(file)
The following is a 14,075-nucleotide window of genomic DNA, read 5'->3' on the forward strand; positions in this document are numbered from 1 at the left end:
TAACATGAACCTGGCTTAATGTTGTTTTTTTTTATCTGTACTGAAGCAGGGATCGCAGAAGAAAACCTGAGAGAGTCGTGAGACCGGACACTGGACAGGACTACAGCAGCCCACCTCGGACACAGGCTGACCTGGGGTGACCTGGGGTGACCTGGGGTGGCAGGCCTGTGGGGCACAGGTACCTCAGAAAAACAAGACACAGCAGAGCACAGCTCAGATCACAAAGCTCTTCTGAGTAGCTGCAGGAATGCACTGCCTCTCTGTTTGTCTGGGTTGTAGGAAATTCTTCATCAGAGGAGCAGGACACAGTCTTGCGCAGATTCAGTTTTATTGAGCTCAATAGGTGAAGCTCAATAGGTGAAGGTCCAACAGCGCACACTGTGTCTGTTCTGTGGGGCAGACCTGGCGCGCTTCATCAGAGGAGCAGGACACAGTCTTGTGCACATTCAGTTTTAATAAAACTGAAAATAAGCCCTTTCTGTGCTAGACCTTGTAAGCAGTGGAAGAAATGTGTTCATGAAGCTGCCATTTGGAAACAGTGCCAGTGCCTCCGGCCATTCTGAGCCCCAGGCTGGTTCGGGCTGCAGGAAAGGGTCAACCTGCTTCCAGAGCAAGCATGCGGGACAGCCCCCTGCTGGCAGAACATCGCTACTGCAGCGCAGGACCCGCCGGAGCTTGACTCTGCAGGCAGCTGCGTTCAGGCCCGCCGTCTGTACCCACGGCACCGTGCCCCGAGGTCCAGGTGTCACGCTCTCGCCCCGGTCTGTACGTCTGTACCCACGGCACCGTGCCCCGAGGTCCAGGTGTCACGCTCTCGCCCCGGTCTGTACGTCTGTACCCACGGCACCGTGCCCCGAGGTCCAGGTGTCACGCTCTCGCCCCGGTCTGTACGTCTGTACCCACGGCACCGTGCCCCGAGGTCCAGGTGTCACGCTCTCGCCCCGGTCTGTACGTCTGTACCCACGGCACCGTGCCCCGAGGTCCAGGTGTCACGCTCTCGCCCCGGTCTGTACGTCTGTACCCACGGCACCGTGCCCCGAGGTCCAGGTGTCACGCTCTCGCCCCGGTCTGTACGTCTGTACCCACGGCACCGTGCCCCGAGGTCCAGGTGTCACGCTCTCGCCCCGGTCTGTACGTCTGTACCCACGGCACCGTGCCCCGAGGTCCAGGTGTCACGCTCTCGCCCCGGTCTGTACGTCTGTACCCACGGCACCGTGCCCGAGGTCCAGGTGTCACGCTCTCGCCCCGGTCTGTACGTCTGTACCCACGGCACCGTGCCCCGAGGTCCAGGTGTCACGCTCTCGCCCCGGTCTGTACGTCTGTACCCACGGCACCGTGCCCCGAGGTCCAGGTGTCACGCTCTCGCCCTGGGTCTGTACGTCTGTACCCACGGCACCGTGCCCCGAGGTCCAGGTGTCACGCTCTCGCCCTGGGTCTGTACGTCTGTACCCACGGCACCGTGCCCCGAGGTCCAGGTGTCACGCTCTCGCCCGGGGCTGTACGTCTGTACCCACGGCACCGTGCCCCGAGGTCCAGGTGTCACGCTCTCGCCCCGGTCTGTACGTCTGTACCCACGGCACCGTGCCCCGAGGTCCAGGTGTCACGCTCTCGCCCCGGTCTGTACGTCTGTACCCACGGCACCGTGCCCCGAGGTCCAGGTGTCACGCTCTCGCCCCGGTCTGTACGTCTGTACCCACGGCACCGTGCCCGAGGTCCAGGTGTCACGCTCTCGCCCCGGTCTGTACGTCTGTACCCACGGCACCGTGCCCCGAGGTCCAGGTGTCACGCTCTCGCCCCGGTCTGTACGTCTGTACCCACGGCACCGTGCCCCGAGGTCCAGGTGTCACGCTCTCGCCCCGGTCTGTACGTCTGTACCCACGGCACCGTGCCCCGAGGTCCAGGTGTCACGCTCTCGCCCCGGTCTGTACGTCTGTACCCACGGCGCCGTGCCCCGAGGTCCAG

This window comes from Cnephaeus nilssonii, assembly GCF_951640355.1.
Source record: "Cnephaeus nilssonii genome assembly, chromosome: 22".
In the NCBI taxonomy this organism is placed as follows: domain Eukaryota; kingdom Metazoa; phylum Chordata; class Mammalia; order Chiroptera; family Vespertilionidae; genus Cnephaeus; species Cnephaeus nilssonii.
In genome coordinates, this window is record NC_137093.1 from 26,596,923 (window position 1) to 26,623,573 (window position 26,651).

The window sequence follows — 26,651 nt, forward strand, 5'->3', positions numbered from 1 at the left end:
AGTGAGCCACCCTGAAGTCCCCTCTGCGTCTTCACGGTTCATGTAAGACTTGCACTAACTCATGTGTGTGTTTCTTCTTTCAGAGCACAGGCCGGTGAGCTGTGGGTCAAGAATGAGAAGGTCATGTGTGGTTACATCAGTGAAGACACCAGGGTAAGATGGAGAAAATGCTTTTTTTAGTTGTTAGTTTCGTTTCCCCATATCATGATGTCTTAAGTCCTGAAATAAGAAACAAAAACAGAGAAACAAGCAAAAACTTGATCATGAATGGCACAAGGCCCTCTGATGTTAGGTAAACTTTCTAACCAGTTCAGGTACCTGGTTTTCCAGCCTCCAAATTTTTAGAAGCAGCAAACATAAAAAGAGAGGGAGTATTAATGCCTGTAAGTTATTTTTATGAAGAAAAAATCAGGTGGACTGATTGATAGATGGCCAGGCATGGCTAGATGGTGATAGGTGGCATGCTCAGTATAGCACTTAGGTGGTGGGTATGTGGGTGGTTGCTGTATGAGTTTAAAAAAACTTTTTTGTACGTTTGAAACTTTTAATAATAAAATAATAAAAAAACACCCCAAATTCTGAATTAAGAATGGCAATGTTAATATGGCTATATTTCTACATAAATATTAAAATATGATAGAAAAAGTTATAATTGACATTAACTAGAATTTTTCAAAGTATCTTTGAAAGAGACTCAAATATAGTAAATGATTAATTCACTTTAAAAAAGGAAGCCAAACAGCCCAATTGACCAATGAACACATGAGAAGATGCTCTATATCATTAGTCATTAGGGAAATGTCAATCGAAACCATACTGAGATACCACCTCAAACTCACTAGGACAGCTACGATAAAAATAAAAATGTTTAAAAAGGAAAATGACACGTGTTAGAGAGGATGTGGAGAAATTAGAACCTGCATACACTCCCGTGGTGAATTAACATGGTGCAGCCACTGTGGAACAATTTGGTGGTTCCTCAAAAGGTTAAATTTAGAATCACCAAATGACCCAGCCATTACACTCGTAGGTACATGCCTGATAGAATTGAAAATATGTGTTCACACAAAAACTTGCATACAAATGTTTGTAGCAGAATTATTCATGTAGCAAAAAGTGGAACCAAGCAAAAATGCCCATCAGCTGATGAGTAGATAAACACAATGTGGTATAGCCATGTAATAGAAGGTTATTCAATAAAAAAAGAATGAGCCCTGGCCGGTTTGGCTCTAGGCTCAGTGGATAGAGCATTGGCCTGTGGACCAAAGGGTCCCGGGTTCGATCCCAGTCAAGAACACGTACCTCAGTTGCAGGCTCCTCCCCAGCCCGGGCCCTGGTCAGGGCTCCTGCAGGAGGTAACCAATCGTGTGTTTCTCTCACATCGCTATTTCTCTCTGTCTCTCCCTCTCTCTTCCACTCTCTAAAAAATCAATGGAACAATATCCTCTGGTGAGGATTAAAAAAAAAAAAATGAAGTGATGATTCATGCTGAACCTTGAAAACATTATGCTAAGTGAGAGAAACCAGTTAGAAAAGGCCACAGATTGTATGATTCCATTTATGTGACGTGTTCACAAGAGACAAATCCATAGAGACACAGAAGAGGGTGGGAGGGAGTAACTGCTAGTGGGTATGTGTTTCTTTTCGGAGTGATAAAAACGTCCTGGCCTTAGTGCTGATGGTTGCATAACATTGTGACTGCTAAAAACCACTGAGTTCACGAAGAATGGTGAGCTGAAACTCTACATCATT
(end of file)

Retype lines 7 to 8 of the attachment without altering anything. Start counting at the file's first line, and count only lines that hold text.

The window sequence follows — 26,651 nt, forward strand, 5'->3', positions numbered from 1 at the left end:
AGTGAGCCACCCTGAAGTCCCCTCTGCGTCTTCACGGTTCATGTAAGACTTGCACTAACTCATGTGTGTGTTTCTTCTTTCAGAGCACAGGCCGGTGAGCTGTGGGTCAAGAATGAGAAGGTCATGTGTGGTTACATCAGTGAAGACACCAGGGTAAGATGGAGAAAATGCTTTTTTTAGTTGTTAGTTTCGTTTCCCCATATCATGATGTCTTAAGTCCTGAAATAAGAAACAAAAACAGAGAAACAAGCAAAAACTTGATCATGAATGGCACAAGGCCCTCTGATGTTAGGTAAACTTTCTAACCAGTTCAGGTACCTGGTTTTCCAGCCTCCAAATTTTTAGAAGCAGCAAACATAAAAAGAGAGGGAGTATTAATGCCTGTAAGTTATTTTTATGAAGAAAAAATCAGGTGGACTGATTGATAGATGGCCAGGCATGGCTAGATGGTGATAGGTGGCATGCTCAGTATAGCACTTAGGTGGTGGGTATGTGGGTGGTTGCTGTATGAGTTTAAAAAAACTTTTTTGTACGTTTGAAACTTTTAATAATAAAATAATAAAAAAACACCCCAAATTCTGAATTAAGAATGGCAATGTTAATATGGCTATATTTCTACATAAATATTAAAATATGATAGAAAAAGTTATAATTGACATTAACTAGAATTTTTCAAAGTATCTTTGAAAGAGACTCAAATATAGTAAATGATTAATTCACTTTAAAAAAGGAAGCCAAACAGCCCAATTGACCAATGAACACATGAGAAGATGCTCTATATCATTAGTCATTAGGGAAATGTCAATCGAAACCATACTGAGATACCACCTCAAACTCACTAGGACAGCTACGATAAAAATAAAAATGTTTAAAAAGGAAAATGACACGTGTTAGAGAGGATGTGGAGAAATTAGAACCTGCATACACTCCCGTGGTGAATTAACATGGTGCAGCCACTGTGGAACAATTTGGTGGTTCCTCAAAAGGTTAAATTTAGAATCACCAAATGACCCAGCCATTACACTCGTAGGTACATGCCTGATAGAATTGAAAATATGTGTTCACACAAAAACTTGCATACAAATGTTTGTAGCAGAATTATTCATGTAGCAAAAAGTGGAACCAAGCAAAAATGCCCATCAGCTGATGAGTAGATAAACACAATGTGGTATAGCCATGTAATAGAAGGTTATTCAATAAAAAAAGAATGAGCCCTGGCCGGTTTGGCTCTAGGCTCAGTGGATAGAGCATTGGCCTGTGGACCAAAGGGTCCCGGGTTCGATCCCAGTCAAGAACACGTACCTCAGTTGCAGGCTCCTCCCCAGCCCGGGCCCTGGTCAGGGCTCCTGCAGGAGGTAACCAATCGTGTGTTTCTCTCACATCGCTATTTCTCTCTGTCTCTCCCTCTCTCTTCCACTCTCTAAAAAATCAATGGAACAATATCCTCTGGTGAGGATTAAAAAAAAAAAAATGAAGTGATGATTCATGCTGAACCTTGAAAACATTATGCTAAGTGAGAGAAACCAGTTAGAAAAGGCCACAGATTGTATGATTCCATTTATGTGACGTGTTCACAAGAGACAAATCCATAGAGACACAGAAGAGGGTGGGAGGGAGTAACTGCTAGTGGGTATGTGTTTCTTTTCGGAGTGATAAAAACGTCCTGGCCTTAGTGCTGATGGTTGCATAACATTGTGACTGCTAAAAACCACTGAGTTCACGAAGAATGGTGAGCTGAAACTCTACATCATT